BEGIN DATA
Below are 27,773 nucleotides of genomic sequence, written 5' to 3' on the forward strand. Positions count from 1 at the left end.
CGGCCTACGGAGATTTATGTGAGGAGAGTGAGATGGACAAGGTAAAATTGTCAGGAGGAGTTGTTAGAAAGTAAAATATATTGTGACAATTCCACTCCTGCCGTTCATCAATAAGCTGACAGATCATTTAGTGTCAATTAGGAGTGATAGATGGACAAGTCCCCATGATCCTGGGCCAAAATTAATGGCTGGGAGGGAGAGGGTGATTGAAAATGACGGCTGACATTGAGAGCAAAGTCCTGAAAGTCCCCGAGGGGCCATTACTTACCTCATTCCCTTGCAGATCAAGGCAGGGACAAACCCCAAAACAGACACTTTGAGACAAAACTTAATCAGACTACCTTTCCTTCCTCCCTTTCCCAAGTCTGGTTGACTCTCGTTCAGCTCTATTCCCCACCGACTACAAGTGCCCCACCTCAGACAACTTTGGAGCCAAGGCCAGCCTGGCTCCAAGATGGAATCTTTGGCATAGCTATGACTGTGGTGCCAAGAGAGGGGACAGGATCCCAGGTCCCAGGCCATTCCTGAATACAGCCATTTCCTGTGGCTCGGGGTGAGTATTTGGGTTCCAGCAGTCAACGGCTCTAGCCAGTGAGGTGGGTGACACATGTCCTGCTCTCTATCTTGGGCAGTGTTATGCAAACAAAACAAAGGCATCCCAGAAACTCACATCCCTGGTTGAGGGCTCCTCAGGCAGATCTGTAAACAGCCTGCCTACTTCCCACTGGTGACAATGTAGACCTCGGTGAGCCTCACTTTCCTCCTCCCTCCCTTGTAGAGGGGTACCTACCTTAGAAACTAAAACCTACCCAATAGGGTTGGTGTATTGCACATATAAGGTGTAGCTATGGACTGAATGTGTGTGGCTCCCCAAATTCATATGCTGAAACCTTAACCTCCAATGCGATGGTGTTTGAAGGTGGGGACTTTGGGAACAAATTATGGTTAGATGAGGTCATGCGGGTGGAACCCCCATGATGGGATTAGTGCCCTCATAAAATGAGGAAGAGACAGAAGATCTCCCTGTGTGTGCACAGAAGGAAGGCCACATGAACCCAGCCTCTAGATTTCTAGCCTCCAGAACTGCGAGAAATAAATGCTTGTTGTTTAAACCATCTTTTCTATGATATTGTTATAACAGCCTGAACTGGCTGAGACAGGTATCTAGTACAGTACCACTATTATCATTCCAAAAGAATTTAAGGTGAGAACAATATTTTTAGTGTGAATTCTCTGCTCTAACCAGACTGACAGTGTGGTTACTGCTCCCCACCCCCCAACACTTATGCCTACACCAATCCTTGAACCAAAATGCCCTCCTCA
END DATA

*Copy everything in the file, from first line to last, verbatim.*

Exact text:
Below are 27,773 nucleotides of genomic sequence, written 5' to 3' on the forward strand. Positions count from 1 at the left end.
CGGCCTACGGAGATTTATGTGAGGAGAGTGAGATGGACAAGGTAAAATTGTCAGGAGGAGTTGTTAGAAAGTAAAATATATTGTGACAATTCCACTCCTGCCGTTCATCAATAAGCTGACAGATCATTTAGTGTCAATTAGGAGTGATAGATGGACAAGTCCCCATGATCCTGGGCCAAAATTAATGGCTGGGAGGGAGAGGGTGATTGAAAATGACGGCTGACATTGAGAGCAAAGTCCTGAAAGTCCCCGAGGGGCCATTACTTACCTCATTCCCTTGCAGATCAAGGCAGGGACAAACCCCAAAACAGACACTTTGAGACAAAACTTAATCAGACTACCTTTCCTTCCTCCCTTTCCCAAGTCTGGTTGACTCTCGTTCAGCTCTATTCCCCACCGACTACAAGTGCCCCACCTCAGACAACTTTGGAGCCAAGGCCAGCCTGGCTCCAAGATGGAATCTTTGGCATAGCTATGACTGTGGTGCCAAGAGAGGGGACAGGATCCCAGGTCCCAGGCCATTCCTGAATACAGCCATTTCCTGTGGCTCGGGGTGAGTATTTGGGTTCCAGCAGTCAACGGCTCTAGCCAGTGAGGTGGGTGACACATGTCCTGCTCTCTATCTTGGGCAGTGTTATGCAAACAAAACAAAGGCATCCCAGAAACTCACATCCCTGGTTGAGGGCTCCTCAGGCAGATCTGTAAACAGCCTGCCTACTTCCCACTGGTGACAATGTAGACCTCGGTGAGCCTCACTTTCCTCCTCCCTCCCTTGTAGAGGGGTACCTACCTTAGAAACTAAAACCTACCCAATAGGGTTGGTGTATTGCACATATAAGGTGTAGCTATGGACTGAATGTGTGTGGCTCCCCAAATTCATATGCTGAAACCTTAACCTCCAATGCGATGGTGTTTGAAGGTGGGGACTTTGGGAACAAATTATGGTTAGATGAGGTCATGCGGGTGGAACCCCCATGATGGGATTAGTGCCCTCATAAAATGAGGAAGAGACAGAAGATCTCCCTGTGTGTGCACAGAAGGAAGGCCACATGAACCCAGCCTCTAGATTTCTAGCCTCCAGAACTGCGAGAAATAAATGCTTGTTGTTTAAACCATCTTTTCTATGATATTGTTATAACAGCCTGAACTGGCTGAGACAGGTATCTAGTACAGTACCACTATTATCATTCCAAAAGAATTTAAGGTGAGAACAATATTTTTAGTGTGAATTCTCTGCTCTAACCAGACTGACAGTGTGGTTACTGCTCCCCACCCCCCAACACTTATGCCTACACCAATCCTTGAACCAAAATGCCCTCCTCA